If I go and buy some new blank CD-R/CD-RW/DVD±R/DVD±RW now, which will last the longest?
Yo can get an idea if you visit the Media Forum:
The following summary is the latest from the American Records Management Association (ARMA International).
1.) Life Expectancy (Unacceptable Error Rate):
a.) Flexible Disks = 1-3 years. b.) Ferric Oxide recording materials = 5-7 years. c.) Chromium Oxide recording materials = 10+ years. d.) Evaportade metal recording materials = 10+ years.
2.) Life Expectancy (Unacceptable Error Rate):
a.) CD-R, DVD-R, DVD+R = 5-10 years before recording; 100-220 years after recording. b.) CD-RW, DVD-RW, DVD+RW = 25+ years. c.) DVD-RAM = 25+ years.
If the recording media is taken care of well, the recording technology will be obsolete long before the media is not readable.
They won’t give you brands, but types of dye: http://www.clir.org/
Thanks for the authoritative answer. I am saving your link, it will resolve a lot of pointless arguments.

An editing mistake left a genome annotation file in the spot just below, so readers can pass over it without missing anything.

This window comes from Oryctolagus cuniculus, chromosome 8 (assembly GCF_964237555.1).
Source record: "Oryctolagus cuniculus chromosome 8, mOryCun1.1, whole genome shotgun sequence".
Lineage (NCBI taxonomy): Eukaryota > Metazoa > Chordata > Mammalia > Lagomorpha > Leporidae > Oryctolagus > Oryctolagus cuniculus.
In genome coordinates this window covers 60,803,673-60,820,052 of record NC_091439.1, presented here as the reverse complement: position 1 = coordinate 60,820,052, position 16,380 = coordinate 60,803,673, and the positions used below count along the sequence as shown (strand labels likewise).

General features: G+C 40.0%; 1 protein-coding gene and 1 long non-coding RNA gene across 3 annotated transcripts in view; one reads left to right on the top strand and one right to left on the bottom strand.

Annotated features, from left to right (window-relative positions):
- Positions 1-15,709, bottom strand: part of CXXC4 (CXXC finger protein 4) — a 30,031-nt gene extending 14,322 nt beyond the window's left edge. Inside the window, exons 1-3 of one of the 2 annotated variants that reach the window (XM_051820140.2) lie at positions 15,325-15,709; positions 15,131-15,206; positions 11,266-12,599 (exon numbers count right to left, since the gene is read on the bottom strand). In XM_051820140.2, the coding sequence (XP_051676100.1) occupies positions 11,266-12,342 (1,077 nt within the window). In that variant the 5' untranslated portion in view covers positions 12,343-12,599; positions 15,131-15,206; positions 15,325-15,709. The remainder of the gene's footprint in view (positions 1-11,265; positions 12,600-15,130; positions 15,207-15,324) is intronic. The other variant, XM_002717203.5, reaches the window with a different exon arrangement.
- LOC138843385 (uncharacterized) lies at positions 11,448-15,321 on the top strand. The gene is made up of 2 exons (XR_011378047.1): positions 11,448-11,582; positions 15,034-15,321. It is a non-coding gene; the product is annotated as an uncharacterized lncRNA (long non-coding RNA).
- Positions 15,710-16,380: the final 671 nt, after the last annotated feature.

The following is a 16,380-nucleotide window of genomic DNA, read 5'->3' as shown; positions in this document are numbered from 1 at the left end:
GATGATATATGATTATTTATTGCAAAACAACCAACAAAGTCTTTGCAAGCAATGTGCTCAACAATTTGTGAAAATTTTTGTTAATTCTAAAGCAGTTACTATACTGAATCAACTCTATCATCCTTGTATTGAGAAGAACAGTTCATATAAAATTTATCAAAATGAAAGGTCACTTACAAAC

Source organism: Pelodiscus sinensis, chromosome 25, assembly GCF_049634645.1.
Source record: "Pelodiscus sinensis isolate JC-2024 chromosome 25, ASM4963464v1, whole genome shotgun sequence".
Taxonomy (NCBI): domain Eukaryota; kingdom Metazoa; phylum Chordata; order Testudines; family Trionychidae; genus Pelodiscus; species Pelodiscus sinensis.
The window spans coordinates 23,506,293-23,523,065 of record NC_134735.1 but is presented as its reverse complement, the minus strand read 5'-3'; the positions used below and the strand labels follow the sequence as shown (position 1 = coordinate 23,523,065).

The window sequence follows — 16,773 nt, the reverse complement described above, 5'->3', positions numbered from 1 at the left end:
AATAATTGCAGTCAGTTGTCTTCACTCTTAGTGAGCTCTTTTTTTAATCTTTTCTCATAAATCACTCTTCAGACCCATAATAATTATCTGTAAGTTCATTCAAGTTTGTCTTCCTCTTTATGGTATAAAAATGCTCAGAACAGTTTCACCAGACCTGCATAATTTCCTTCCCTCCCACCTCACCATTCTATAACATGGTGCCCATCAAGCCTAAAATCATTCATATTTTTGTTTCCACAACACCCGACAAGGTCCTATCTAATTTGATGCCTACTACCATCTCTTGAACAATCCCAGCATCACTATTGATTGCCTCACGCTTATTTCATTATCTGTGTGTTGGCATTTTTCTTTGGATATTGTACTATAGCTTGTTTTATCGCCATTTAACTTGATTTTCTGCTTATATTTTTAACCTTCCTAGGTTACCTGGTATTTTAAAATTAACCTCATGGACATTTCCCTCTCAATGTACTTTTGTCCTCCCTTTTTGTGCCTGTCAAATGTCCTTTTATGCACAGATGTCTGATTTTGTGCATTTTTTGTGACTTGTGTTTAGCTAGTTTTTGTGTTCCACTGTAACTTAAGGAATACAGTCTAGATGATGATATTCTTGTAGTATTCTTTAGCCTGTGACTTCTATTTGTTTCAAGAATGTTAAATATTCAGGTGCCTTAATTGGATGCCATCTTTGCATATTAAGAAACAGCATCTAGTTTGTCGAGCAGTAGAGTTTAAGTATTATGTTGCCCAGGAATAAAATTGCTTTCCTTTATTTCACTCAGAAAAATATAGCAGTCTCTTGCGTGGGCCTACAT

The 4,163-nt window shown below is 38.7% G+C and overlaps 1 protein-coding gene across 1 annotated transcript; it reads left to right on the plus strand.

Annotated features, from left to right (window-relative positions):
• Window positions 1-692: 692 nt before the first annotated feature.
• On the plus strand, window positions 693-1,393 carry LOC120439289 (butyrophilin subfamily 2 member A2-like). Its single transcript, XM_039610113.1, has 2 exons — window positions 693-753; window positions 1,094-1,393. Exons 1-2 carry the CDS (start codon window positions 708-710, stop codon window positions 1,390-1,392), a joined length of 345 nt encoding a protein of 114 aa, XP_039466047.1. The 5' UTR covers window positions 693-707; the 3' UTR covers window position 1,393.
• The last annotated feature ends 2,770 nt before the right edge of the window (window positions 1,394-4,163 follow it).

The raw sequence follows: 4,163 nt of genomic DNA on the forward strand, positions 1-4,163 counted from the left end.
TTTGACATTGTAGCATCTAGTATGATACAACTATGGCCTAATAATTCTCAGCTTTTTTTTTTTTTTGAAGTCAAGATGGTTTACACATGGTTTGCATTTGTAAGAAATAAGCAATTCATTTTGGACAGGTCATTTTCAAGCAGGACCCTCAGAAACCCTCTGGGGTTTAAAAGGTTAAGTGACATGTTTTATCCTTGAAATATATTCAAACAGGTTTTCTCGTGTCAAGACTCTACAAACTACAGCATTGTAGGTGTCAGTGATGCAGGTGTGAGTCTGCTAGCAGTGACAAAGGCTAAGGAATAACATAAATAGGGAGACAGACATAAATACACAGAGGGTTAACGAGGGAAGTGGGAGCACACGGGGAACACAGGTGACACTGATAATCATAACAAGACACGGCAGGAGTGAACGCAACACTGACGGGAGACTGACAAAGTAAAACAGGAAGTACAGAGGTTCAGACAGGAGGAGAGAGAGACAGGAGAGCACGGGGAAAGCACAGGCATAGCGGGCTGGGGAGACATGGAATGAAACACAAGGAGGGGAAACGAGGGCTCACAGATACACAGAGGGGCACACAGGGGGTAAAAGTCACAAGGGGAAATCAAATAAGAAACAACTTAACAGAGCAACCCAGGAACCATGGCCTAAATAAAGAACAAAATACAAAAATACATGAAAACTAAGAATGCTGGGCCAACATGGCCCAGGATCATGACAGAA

Actually it’s not an authoritative answer at all. The variables involved are far too many to give authoritative answers. They are, at best, guesses. Even the format you choose to record is another variable. That’s without getting into the vast differences in disc manufacture and materials.
Points 1a, 1b, 1c and 1d sound like they are exclusively talking about magnetic tapes media rather than discs. With the possible exception of 1d, which can be used on discs too, but they’re all just ultra-simplistic generalisations. Real results can and do vary wildly. There is no authoritative answer.
Now that’s a cynical view, cynicalbastard…
I don’t think so. Just closer to the truth.